I don’t feel like CoffeeScript is as useful to JavaScript as Sass is to CSS. With Sass, that is the primary abstraction. Sass gives you those basic tools of abstraction that are (usually) needed. Those primary abstractions already exist in JavaScript (variables, functions, etc).

      I don’t have very strong feelings about CoffeeScript overall. If you like it and are productive in it, awesome. I would never try and take that away from someone. I dabble in it because I think it’s interesting and fun. I do think its way better for JSON config, e.g. Gruntfile.coffee

    • Алексей Андреевич Соснин

      $(“input”)
      .val “”
      .css ‘z-index’: 5
      .removeClass “fart”

  2. JCD

    Your examples with no, one and many parameters actually have one more parameter than claimed: the -> is an anyonymous function passed as a parameter in those examples.

    For Coffeescript, I guess preference in other languages might matter. If you are used to for instance PHP or Java, the plain Javascript syntax will probably feel more natural. But if you use Python or Ruby a lot, Coffeescript might go down easier.

  3. Ryan

    For some reason I’ve never been able to get into CoffeeScript. I know the syntax is supposed to be concise, but it just looks so weird and is hard to read. I know you get used to anything given time and experience with it, but the fact that you’re making a blog post to help you remember the syntax is a little disconcerting.

    If you’re going to use a JS preprocessor, TypeScript has got my vote!

  4. T.J. Crowder

    You have an OBOE in your post (an Off By One Error). Your “Call Method with No Params” has one argument, “Call Method with One Param” has two, and so on…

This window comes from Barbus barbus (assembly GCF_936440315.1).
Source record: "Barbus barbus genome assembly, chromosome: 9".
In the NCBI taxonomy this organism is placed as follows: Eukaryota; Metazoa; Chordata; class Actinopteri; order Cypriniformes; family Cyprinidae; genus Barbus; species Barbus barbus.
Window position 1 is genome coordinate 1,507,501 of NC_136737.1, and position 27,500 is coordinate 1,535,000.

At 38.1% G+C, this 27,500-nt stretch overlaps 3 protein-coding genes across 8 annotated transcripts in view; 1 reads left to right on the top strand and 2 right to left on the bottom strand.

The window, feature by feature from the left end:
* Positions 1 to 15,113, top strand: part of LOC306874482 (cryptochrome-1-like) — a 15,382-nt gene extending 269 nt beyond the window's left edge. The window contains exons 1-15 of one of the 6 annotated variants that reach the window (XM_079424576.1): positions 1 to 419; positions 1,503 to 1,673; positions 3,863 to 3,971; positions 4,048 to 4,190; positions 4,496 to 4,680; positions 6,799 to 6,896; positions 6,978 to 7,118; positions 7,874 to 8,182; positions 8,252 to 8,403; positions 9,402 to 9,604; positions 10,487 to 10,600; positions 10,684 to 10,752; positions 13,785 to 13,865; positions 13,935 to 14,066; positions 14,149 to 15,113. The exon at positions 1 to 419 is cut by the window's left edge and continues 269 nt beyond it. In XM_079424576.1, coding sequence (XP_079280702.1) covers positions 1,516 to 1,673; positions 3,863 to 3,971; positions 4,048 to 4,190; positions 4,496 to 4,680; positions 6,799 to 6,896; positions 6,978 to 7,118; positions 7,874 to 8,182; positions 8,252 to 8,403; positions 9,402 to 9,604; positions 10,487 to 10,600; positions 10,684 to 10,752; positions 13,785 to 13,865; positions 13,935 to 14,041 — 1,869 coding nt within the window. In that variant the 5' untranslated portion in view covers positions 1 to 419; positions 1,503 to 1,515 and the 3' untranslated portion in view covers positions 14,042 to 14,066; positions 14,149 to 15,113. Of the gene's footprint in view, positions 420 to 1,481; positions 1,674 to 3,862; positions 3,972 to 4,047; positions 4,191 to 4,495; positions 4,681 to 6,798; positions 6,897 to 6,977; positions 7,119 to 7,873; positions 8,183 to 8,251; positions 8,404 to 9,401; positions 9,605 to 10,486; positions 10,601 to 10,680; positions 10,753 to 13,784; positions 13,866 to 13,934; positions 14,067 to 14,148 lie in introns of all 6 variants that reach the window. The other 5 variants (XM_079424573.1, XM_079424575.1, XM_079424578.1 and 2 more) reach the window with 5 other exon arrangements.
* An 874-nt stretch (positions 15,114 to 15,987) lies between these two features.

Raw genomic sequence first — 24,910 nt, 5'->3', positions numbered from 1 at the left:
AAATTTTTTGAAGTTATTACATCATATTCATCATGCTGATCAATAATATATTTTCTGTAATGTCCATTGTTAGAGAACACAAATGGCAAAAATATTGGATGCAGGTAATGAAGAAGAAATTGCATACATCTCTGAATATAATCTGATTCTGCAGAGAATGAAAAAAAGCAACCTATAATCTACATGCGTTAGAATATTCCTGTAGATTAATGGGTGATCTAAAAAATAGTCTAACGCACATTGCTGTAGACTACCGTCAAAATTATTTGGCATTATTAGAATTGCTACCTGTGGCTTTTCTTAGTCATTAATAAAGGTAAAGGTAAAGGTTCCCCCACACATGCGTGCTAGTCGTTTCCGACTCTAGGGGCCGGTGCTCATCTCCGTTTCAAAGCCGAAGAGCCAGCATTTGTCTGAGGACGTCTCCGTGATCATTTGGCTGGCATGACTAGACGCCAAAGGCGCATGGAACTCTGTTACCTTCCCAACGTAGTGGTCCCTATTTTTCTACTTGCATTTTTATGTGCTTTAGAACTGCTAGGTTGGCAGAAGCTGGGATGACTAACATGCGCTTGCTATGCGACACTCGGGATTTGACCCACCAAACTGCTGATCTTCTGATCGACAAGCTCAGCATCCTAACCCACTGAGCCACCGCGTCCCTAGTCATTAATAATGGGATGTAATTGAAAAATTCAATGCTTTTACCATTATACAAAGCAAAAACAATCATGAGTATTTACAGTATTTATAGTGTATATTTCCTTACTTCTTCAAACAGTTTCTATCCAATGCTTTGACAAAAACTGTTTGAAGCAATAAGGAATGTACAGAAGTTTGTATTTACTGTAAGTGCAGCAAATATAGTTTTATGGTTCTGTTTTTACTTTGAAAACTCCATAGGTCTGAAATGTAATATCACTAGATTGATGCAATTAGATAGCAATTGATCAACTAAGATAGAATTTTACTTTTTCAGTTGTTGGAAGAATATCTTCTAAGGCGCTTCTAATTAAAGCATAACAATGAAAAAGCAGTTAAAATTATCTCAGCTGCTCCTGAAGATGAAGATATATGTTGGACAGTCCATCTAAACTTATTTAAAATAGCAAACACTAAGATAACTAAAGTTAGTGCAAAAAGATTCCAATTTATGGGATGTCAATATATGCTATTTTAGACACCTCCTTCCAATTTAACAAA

5. Just another way to shoot yourself in the foot :-)

    Why don’t you just memorize, learn and use plain JavaScript, as this is the underlying platform anyways ?

  6. A great example… of how CoffeeScript solves a problem which doesn’t exist!

    I’ve played with CoffeeScript. It seemed neat at first. However, I would never use it on any project where any other developer might ever have to touch it.

    Brackets are good! If your indentation ever gets screwed up for whatever reason, then CoffeeScript doesn’t seem fun anymore…

    • Lucas

      Another reason to write a nice, consistent and well indented code. If CoffeeScript can’t compile it, it means your code is not properly written…

  7. I think JCD nailed it above in that Coffeescript syntax might be more appealing if you’re a Ruby developer. PHP devs will probably like the brackets of plain js/jquery. Same with tools like HAML I think. Still not sure why Jade seems so prevalent for Node/Express apps though.

  8. Great article Chris very informative! I personally use js2coffee to convert my codes.

  9. But still why do we use cofee script ?

  10. Jake
    Permalink to comment#

    I found the confusing part of using js, jquery, and coffee is all the variations of implementing them, and slightly different syntax. Compound this with framework-specific adjustments, (e.g. turbolinks in Rails), it’s pretty hard to have them sink in when you’re learning all of them.